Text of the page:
04 Jul What I’m Finally Learning and Why You May Need To Hear
What I’m Finally Learning and Why You May Need To Hear
Complicated. That sums up my thoughts on business, self-development, training, business. The pursuit of growing in each of these areas was supposed to make my life into something simple and manageable but this didn’t turn out to be the case.
I can remember reading a Bruce Lee quote a few years back:
Before I studied the art, a punch to me was just like a punch, a kick just like a kick. After I learned the art, a punch was no longer a punch, a kick no longer a kick. Now that I’ve understood the art, a punch is just like a punch, a kick just like a kick. The height of cultivation is really nothing special. It is merely simplicity; the ability to express the utmost with the minimum.
The words went into my head, I acknowledged the genius of them, I told others that I’d arrived at this understanding, and then I went about my business and disregarded the principle completely.
The years that followed were focused on accumulating, not minimizing, knowledge and experimenting with every system of operation.
Not only did I do this in my professional life as a strength and conditioning coach, but also in my vision to grow this here online business and in my journey to discover the best version of me.
The Problem with Loving the Ritual and Forgetting the Life
You should see it. I called it my goals folder. It’s a folder I created and saved in Evernote where all my goals were typed out. But not just immediate goals, that would be child’s play. There were goals for every category and area of my life with 10 year, 5 year, 1 year, and monthly breakdowns.
The folder also had my powerpoint slides that had pictures with captions written under that would serve to remind me of my goals. The pictures were of some material item I would someday own or a person/image that inspired me and was, in my mind, the ideal of the person I wanted to become.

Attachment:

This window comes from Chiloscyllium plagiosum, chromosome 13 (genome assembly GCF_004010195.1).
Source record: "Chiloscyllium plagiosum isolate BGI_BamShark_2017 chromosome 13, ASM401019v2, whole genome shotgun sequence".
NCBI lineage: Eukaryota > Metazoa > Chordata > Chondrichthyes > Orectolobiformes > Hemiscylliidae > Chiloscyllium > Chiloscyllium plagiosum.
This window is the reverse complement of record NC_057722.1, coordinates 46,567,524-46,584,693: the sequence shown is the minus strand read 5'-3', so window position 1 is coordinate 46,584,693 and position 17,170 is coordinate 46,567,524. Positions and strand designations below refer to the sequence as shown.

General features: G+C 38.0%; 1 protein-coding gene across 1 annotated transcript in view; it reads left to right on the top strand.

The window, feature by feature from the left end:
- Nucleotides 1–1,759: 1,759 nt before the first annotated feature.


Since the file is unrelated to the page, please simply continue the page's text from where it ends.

This was a technique for success I had read in in one of the many books that I read and spit out on personal development during my sprint to become conscious and mindful of myself and my actions.
The time taken to write down all these goals and think about what I really wanted was time well spent for sure. The time that I devoted daily to re-reading these goals obsessively and skimming through all the pictures, visualizing myself enjoying whatever it was, not so well spent.
I spent a ton of time trading the thought of living the good life for actually striving to live the good life, everyday. I’d start every day with reading and thinking about these goals and no doubt it got me excited about the future, but it would also take me out of the moment. The moment, the only moment, where I could take action toward the goal.
Not only was I not acting, but I was putting off enjoying and experiencing life to some future time. Instead of enjoying life as is with whatever turns and unconstant way it showed up that day. I put off my life for the future instead of seeing the beauty and excitement in the present.
Rituals and ideas replaced living, feeling, and just being. I refused to just relax and be, happy in who I am.
The Simple Training, Coaching, Life
Along with my goal rituals, I created rules for myself so that my work had to be perfectly planned and carried out in some systematic order.